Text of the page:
Jed Lowrie: Boston Red Sox's Shortstop of the Future is Currently in the Present

Meredith AnneCorrespondent IAugust 2, 2008

On July 31st, when Fenway Park was cheering Jason Bay in the twelfth inning when the Sox took a 2-1 win over the Oakland Athletics, there was one smaller voice screaming, “JED!!!  JED!!!  YEAH BABY!” from her house a few miles outside of Boston.


I was very loud, very excited, and eventually had to sit down before I passed out with joy.


On July 31st, when Fenway Park was cheering Jason Bay, I was focused entirely on my beloved rookie, Jed Lowrie.  I had already done my welcoming of Jason Bay; I had already screamed my head off for him when he got his hit, his walk, and his sliding catch.  But all I was focused on at the end of the game was Jed.


Lowrie, who scored our first run on a sacrifice fly.  My brother said it was just a sacrifice fly, but as the innings went by, and we were unable to score anything else, my relentless “Jed’s sac. fly is going to matter” statement started to make sense to Andrew.  And when Okajima let up that homer that tied the game, Andrew finally admitted that Jed’s sacrifice fly was a very good thing for us.  And as we failed to score, time and time again as the innings rolled lazily along, it proved even more valuable.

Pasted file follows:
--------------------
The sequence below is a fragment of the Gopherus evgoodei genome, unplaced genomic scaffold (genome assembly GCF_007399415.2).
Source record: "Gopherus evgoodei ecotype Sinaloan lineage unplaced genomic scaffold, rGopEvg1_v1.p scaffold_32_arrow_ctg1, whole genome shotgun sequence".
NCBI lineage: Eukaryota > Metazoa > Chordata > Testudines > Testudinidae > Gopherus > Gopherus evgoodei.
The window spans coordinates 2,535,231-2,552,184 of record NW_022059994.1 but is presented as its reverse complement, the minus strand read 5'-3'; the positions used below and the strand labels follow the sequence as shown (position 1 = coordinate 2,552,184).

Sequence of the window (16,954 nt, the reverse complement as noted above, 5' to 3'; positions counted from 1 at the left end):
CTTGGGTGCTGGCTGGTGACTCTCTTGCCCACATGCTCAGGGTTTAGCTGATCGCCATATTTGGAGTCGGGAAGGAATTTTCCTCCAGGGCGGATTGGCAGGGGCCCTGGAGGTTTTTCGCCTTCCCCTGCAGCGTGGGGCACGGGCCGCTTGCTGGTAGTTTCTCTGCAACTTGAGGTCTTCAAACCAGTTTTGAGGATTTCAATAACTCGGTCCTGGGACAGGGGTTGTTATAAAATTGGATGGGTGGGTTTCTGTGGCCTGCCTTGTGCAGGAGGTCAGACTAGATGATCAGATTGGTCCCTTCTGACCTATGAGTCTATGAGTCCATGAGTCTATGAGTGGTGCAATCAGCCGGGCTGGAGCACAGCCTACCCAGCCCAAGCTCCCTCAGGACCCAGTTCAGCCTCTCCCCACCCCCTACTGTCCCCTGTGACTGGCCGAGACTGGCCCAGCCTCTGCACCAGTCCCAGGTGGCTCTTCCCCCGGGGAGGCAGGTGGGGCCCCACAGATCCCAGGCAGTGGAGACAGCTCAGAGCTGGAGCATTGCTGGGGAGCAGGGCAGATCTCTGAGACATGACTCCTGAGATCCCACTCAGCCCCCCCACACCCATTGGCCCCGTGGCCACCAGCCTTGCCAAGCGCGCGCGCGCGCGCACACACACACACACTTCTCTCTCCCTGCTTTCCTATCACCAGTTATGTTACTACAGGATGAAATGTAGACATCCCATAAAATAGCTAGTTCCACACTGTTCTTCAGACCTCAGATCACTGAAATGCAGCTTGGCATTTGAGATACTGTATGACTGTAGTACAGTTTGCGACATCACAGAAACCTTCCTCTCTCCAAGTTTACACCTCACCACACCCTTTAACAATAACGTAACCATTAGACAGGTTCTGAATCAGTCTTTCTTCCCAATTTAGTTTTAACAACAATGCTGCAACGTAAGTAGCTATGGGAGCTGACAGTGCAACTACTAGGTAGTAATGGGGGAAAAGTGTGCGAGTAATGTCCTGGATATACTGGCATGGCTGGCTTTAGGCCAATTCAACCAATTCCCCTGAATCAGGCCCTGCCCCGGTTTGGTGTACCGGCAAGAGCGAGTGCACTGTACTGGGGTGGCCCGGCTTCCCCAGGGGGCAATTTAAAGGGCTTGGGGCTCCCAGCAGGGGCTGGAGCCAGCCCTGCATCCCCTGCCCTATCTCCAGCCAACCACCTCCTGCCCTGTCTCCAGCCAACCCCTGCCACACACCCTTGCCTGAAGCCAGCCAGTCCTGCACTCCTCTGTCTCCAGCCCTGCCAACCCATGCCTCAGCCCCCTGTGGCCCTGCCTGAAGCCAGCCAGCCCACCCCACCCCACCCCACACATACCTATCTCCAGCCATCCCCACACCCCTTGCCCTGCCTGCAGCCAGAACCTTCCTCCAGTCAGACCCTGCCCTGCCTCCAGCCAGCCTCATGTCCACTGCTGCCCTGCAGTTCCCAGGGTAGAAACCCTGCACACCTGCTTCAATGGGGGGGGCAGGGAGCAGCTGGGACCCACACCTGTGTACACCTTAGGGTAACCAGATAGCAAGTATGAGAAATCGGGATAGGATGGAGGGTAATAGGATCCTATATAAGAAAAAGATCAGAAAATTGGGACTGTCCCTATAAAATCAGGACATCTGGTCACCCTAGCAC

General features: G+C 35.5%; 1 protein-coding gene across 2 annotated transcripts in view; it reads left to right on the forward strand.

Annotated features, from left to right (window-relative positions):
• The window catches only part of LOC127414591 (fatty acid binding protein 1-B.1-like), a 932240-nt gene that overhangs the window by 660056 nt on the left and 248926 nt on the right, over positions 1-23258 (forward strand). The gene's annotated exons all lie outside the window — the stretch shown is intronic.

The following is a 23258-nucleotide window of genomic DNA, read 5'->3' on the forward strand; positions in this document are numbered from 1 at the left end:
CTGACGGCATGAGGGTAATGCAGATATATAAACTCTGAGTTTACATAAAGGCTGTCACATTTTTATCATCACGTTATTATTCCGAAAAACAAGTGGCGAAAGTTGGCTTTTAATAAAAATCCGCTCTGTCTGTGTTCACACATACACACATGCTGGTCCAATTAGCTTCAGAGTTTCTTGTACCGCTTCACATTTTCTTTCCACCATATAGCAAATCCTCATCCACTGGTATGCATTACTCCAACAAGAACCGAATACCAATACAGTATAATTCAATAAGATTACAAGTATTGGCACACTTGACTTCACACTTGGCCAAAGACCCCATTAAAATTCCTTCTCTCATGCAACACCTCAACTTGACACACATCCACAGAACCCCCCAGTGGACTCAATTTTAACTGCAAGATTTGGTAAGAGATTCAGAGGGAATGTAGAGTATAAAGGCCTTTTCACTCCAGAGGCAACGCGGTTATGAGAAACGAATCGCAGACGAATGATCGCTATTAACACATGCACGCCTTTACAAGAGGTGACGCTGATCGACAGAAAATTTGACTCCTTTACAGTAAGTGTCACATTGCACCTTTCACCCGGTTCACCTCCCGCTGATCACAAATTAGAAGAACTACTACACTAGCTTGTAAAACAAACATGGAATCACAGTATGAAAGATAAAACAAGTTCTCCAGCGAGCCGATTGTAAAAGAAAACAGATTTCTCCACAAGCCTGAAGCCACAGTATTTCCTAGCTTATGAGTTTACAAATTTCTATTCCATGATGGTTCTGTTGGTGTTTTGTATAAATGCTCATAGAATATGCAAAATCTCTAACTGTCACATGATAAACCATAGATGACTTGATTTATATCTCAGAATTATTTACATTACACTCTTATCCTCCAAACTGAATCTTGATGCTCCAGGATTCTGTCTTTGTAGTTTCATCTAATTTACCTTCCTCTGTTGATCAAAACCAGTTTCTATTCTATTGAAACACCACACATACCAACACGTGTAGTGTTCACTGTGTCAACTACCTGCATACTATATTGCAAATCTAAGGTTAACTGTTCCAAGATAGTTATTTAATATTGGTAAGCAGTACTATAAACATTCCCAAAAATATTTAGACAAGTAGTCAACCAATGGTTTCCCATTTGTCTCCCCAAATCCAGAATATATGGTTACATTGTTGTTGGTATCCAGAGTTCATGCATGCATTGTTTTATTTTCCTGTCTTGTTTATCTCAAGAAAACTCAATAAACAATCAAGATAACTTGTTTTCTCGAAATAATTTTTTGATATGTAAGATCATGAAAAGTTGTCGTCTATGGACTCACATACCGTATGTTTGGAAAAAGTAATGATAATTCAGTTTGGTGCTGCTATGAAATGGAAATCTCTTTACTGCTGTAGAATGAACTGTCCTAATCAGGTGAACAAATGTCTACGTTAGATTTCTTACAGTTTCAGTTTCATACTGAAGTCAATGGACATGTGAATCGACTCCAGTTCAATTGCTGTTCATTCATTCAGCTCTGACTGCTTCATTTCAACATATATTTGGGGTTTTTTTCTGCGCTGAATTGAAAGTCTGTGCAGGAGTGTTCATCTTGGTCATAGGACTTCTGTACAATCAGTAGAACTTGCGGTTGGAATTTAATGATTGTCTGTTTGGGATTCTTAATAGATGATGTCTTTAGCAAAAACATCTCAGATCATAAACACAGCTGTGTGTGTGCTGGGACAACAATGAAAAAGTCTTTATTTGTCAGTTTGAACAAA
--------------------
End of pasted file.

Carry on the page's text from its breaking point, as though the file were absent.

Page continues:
Then Jed was up with the bases loaded, two outs and I was wondering what God had chosen to throw Jed into this situation.  Again.  For this had happened before.  Many times, in fact, Jed has come up in a bases loaded, two outs situation – five, to be exact.  In two of them, he had delivered and gotten the runs across the plate.  Three times, he’s struck or grounded or gotten out in some other way.  So this time I was hoping he’d go for a .500 when it came to bases loaded, two outs situation.  However, he didn’t, and I felt crushed.


A couple innings later, Jason Bay was up and launched a triple up to the sky.  Had it been any other park, it most likely would have been a homerun.  However, dear Mr. Bay will have to learn how to hit off the Monster, as well as play balls off of it.  That hit earned him third base, and efficiently set the table for Jed Lowrie to redeem himself.  I was holding my breath, and honestly don’t remember what happened before he sent that ball smashing right back towards the pitcher.  I didn’t move as the seconds ticked by, just screamed for Jed to run, as I watched him go down the first line.


He was safe.


I was hysterical with excitement.


But this is just one of many incidents when Jed Lowrie has proven his worth.  If you asked him, he’d say that he just wants to play, that he’s not trying to beat out Lugo and take over the veteran’s spot on the roster.  But if you were in the kid’s shoes, wouldn’t you want to be on that lineup card every day?  I would.  And Jed’s certainly putting up a convincing case as to why he should stay with the Sox.  He has to go up against the million dollar salary Lugo has, as well as the fact that Lugo is the established short-stop.


Still, I’m rooting for Jed.  He’s made it through some tough situations; he’s made some pretty awesome plays; he’s a solid player; he can make the plays.  What can I say – I like him.  Over the last ten games, he’s been hitting a solid .323.  What had Lugo been hitting before he was injured?  .268


Let’s go Lowrie.  Show ‘em what you got.